</conditions>
    <action type="Redirect" url="https://www.highwaynorth.com{PATH_INFO}" />
    </rule>
    <rule name="Remove Trailing Slash Rule">
    <match url="(.*)/$" />
    <conditions logicalGrouping="MatchAll" trackAllCaptures="false">
        <add input="{REQUEST_FILENAME}" matchType="IsDirectory" negate="true" />
        <add input="{REQUEST_FILENAME}" matchType="IsFile" negate="true" />
    </conditions>
    <action type="Redirect" url="{R:1}" />
    </rule>
</rules>
</rewrite>

Again, you don’t have to use the IIS Manager interface to configure your rules. Personally, I take the approach of using the UI to configure the rules against a local instance of IIS then copy and paste the code from the generated web.config into our site’s web.config.

Getting Your Site to Play Nice with Search Engines and Social Networks

Posted by Bryan Bedard - 11/24/2016

I spent some time the last few weeks updating both the Highway North site and my blog to play nice with search engines and social networks. Here are some of the things I implemented.

Meta Tags

There are a couple of helpful tags you can include in the header of your pages to tell search engines how you want your page described in search results and what link should be used to direct people to your site.

Canonical URL

It is common to have multiple URLs leading to the same page within your site. To search engines, these URLs are considered separate and any reputation earned for the page is split across the various versions of the URL. Here are some examples of scenarios where you might have multiple URLs for the same page:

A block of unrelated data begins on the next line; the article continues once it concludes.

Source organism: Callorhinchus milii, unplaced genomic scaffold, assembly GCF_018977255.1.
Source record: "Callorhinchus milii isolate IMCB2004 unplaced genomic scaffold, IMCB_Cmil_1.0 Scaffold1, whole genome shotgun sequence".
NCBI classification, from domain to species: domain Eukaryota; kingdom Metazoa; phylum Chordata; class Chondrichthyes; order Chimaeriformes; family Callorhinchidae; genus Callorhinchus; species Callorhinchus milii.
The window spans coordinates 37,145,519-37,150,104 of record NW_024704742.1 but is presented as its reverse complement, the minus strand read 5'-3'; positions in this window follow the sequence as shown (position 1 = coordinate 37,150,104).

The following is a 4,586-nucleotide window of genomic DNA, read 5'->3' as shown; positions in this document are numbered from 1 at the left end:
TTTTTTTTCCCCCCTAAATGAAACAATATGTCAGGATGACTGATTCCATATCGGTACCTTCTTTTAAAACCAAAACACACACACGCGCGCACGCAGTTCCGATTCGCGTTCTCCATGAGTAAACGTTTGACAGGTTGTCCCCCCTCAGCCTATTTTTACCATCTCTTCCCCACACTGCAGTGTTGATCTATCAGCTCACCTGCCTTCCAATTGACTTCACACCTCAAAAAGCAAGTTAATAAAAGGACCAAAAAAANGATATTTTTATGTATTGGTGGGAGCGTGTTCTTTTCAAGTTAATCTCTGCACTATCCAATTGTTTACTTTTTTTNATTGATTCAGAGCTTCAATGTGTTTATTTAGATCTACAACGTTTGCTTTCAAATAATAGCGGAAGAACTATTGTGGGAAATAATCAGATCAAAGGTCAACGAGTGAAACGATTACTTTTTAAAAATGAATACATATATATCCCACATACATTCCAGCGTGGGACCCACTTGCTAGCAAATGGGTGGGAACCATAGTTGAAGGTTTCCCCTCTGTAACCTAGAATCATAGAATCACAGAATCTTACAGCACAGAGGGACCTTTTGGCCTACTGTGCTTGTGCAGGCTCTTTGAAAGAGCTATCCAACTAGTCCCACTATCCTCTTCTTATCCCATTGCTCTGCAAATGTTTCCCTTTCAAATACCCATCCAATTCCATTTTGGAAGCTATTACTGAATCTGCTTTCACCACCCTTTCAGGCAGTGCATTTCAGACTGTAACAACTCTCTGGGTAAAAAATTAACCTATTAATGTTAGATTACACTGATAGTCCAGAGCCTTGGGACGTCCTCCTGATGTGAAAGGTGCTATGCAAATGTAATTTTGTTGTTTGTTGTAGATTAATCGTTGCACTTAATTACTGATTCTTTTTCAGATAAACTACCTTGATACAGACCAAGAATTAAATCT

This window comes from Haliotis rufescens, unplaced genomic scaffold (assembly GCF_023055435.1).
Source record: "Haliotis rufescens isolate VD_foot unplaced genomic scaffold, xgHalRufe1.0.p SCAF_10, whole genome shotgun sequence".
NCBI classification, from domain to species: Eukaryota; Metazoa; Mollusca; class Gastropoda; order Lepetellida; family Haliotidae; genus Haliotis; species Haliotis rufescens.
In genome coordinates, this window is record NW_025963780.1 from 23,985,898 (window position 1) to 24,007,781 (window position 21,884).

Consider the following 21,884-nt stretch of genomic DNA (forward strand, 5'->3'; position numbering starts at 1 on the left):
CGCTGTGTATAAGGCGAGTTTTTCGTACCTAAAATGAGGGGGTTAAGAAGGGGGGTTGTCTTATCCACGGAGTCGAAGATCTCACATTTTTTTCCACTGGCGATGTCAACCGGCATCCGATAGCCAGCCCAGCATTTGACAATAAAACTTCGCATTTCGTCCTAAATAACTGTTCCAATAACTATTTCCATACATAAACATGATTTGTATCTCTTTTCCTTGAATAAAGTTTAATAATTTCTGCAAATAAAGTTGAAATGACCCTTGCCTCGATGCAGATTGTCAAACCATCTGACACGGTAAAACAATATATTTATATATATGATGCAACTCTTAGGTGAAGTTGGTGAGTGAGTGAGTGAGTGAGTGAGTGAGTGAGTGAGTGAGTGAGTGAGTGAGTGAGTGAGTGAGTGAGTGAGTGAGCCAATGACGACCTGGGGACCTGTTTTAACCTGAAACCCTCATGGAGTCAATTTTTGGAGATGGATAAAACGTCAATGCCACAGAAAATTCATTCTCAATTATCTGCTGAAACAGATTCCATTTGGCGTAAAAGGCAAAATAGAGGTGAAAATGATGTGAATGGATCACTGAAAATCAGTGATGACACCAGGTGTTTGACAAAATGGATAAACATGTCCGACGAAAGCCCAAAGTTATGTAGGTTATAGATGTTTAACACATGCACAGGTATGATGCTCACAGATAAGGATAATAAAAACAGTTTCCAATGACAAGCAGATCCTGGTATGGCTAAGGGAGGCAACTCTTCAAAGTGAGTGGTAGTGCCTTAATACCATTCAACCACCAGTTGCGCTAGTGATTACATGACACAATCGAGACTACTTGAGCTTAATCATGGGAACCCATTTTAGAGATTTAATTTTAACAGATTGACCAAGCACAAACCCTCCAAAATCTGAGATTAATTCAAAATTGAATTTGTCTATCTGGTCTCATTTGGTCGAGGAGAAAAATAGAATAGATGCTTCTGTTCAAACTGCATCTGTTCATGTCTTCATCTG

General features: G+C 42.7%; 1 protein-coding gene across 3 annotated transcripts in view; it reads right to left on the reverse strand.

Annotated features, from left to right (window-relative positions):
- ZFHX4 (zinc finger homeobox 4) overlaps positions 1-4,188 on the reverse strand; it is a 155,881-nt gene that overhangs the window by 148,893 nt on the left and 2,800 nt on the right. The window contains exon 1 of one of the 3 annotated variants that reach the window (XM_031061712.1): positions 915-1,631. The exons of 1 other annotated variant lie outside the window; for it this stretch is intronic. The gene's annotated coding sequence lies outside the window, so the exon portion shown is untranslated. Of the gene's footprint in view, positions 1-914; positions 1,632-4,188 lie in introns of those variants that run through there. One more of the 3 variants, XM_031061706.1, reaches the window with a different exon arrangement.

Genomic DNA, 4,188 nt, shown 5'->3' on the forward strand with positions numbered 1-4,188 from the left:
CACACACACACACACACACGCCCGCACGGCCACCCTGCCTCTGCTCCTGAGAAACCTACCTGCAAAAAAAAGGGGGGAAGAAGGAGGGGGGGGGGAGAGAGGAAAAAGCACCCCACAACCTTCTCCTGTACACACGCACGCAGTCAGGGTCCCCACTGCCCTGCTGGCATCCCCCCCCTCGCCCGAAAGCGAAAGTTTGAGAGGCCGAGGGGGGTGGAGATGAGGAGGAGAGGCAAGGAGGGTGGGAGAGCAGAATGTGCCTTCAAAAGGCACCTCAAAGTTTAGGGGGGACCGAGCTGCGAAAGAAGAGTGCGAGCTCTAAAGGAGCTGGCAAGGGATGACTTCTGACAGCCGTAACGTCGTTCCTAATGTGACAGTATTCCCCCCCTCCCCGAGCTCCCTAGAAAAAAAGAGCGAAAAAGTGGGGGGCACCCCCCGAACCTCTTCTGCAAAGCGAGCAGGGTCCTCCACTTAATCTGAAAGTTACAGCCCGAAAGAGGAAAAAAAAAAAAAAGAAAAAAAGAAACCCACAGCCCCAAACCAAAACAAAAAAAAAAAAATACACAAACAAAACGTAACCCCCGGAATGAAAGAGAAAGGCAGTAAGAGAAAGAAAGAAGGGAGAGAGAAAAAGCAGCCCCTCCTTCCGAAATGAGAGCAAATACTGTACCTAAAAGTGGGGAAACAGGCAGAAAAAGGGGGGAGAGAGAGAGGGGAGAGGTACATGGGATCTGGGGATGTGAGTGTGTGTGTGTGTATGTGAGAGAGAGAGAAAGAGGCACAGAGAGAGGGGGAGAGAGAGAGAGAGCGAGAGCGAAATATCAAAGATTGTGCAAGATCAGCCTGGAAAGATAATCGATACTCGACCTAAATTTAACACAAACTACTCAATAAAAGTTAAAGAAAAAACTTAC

• Site accessible via both its domain name and via a ‘www’ name. e.g. https://highwaynorth.com and https://www.highwaynorth.com
  • Site accessible both over HTTP and HTTPS (different URL prefix)
  • URL parameters e.g. https://www.highwaynorth.com/contact?sessionid=12345

To solve this, define a canonical URL for your pages. There are a couple of ways you can achieve this:

Description

Adding a description meta tag to the <head> of your page tells search engines a bit more about your page and it also tells search engines how you want the page summarized in search results. There is no guarantee that your description will be used but providing it gives some level of control.

<meta name="description" content="Provide a short description of your site here, 1-3 sentences." />

Open Graph & Twitter Card Tags

There are also a couple sets of tags that give you control over how your pages are described on Facebook and Twitter when people share links to your site.